Improve Your Foot Speed
Speed has become the most coveted part of athletic performance.  Ultimately, rate is only through the clinic or repetition of proper training that any genetic endowment can reach its greatest potential.  Whether you're a sprinter who asserts in 5K's or a marathoner who's looking to enhance time, the significance of foot rate in conducting is unquestionable.  Traditional thinking dictates that to be fast, choose your parents carefully.  To put it differently, speed is a genetic characteristic.  While this is accurate to the extent it is not possible to be a world class sprinter without genetic endowment, sport science and proper coaching have done much to do so.


Speed Produced SimpleSpeed is generated through the ground, not the atmosphere.  Once the foot touches the ground, it drives rearward, creating a springboard effect that propels the body forward.  Although the actual physical elements of conducting speed are rather complicated, we're going to keep things easy.  Speed is produced by stride length (distance covered with each stride) and stride frequency (leg turnover period, or how quickly you are able to get your feet on and off the ground).Of these two parts, stride length is the easiest to develop and can also be the most misunderstood.  Stride length is not created by just how much you are able to reach forward with each step, but instead from the amount of force you apply to the ground (using the foot striking directly under the hip) and driving back.  Many individuals are slower than they should be because they pull out from the stride length too premature, not letting the foot to remain on the ground long enough to drive the leg completely straight supporting the human body, thereby maximizing the pressure and space necessary to energize the entire body further forward.  Let's quickly look at some fundamental mechanical principles that should be considered for proper running form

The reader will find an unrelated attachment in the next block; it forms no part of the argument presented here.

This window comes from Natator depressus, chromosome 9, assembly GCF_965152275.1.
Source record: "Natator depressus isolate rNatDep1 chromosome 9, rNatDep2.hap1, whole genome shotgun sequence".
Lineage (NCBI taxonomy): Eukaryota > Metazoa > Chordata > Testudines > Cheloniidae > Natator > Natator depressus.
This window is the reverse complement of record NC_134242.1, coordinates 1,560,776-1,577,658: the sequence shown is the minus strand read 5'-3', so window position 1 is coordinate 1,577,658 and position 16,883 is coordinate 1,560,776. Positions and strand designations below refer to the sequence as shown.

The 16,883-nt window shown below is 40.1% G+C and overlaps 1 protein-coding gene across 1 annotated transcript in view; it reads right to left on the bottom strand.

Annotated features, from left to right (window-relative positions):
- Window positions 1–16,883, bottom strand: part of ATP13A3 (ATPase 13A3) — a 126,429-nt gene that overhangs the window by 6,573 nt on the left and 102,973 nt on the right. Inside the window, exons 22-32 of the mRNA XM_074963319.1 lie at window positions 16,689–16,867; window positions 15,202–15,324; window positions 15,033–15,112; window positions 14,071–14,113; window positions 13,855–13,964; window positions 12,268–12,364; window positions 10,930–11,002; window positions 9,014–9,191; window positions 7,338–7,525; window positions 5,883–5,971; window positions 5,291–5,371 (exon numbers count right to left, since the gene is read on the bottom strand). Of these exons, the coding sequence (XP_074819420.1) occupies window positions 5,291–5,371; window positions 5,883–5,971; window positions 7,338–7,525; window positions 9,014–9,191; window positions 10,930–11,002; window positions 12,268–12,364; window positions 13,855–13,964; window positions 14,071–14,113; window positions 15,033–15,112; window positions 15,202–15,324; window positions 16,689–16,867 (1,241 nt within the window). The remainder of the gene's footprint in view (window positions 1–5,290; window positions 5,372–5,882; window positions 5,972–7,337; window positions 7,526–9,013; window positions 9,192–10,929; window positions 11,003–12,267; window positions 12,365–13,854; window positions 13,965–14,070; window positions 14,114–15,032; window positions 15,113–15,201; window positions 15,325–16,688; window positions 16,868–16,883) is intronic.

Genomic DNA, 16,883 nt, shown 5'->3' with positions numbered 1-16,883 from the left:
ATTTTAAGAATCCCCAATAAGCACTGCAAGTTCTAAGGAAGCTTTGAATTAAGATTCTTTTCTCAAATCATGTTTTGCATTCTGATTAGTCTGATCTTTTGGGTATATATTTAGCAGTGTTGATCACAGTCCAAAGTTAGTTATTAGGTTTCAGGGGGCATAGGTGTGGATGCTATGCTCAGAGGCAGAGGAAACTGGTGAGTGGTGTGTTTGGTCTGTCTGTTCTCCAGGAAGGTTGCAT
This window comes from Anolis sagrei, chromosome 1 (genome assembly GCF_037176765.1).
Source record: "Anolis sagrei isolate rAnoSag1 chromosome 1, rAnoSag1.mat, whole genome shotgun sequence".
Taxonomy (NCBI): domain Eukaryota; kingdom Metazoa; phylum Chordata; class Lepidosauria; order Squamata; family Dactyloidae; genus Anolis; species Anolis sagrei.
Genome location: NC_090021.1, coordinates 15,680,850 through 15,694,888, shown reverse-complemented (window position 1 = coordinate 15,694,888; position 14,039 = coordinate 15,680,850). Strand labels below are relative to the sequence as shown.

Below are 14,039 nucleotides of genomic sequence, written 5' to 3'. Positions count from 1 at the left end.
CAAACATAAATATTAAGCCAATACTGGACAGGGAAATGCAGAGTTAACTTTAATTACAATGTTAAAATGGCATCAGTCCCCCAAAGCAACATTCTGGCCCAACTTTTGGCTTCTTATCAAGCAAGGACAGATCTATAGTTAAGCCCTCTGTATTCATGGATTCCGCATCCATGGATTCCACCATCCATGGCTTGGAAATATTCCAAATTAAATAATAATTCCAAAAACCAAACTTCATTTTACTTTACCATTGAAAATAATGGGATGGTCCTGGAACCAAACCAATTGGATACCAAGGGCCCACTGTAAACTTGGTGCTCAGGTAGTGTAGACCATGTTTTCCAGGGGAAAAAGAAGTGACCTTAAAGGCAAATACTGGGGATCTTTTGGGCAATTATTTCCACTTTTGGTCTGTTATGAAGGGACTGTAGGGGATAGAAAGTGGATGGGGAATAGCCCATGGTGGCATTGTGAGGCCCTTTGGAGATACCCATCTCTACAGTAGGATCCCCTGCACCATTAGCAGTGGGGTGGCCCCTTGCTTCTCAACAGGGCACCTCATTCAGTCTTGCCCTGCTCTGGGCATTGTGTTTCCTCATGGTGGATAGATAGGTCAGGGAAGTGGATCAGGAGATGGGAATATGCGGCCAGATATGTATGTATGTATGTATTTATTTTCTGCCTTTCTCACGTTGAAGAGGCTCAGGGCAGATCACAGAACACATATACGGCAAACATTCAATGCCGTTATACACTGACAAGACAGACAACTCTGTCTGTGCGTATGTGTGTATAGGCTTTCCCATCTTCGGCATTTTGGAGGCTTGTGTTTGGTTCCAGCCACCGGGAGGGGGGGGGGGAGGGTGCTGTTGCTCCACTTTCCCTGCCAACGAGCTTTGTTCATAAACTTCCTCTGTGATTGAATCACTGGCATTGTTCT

Keep Your Head SteadyIf your head is moving side-to-side, your body will be subject to lateral forces that detract from your objective: moving straight ahead.   The human head generally weighs between 11 and 14 lbs.  Keep this bowling ball at the proper postural alignment: centered between the shoulders.  Head posture is vital in athletic performance.   We use the term focus to imply your eyes must be straight ahead, as in the event that you're taking a look at someone your height at the eyes.  Remember, you go where your head goes.

Keep Your Arms Fixed in a 90-degree AngleNever run with tight, clenched fists.  This will tighten up you and slow you down.  Keep your thumb and forefinger in run or contact with an open hands, whichever you're most comfortable with.  Your elbows should be squeezed in to the faces of the human body.  To utilize the powerful muscles of the shoulder girdle to create best force, keep your arms repaired at a 90-degree angle.

Proper Foot and Leg ActionThe most crucial thing to consider about leg action is that rate is created down and back-by that the amount of force applied to the ground, which drives back the leg and forth the body forward.  Cardiovascular action occurs quite quickly.  Olympic sprinters get their foot on and off the ground in roughly one-tenth of a second.  The foot must land directly under the cool (where all of your force is saved ) and drive back until the leg is straight behind the human body, so maximizing stride length.  As the foot leaves the ground again (this is known as the recovery component of speed), your knee should be driving ahead and slightly up.  We call this kind of knee punch.

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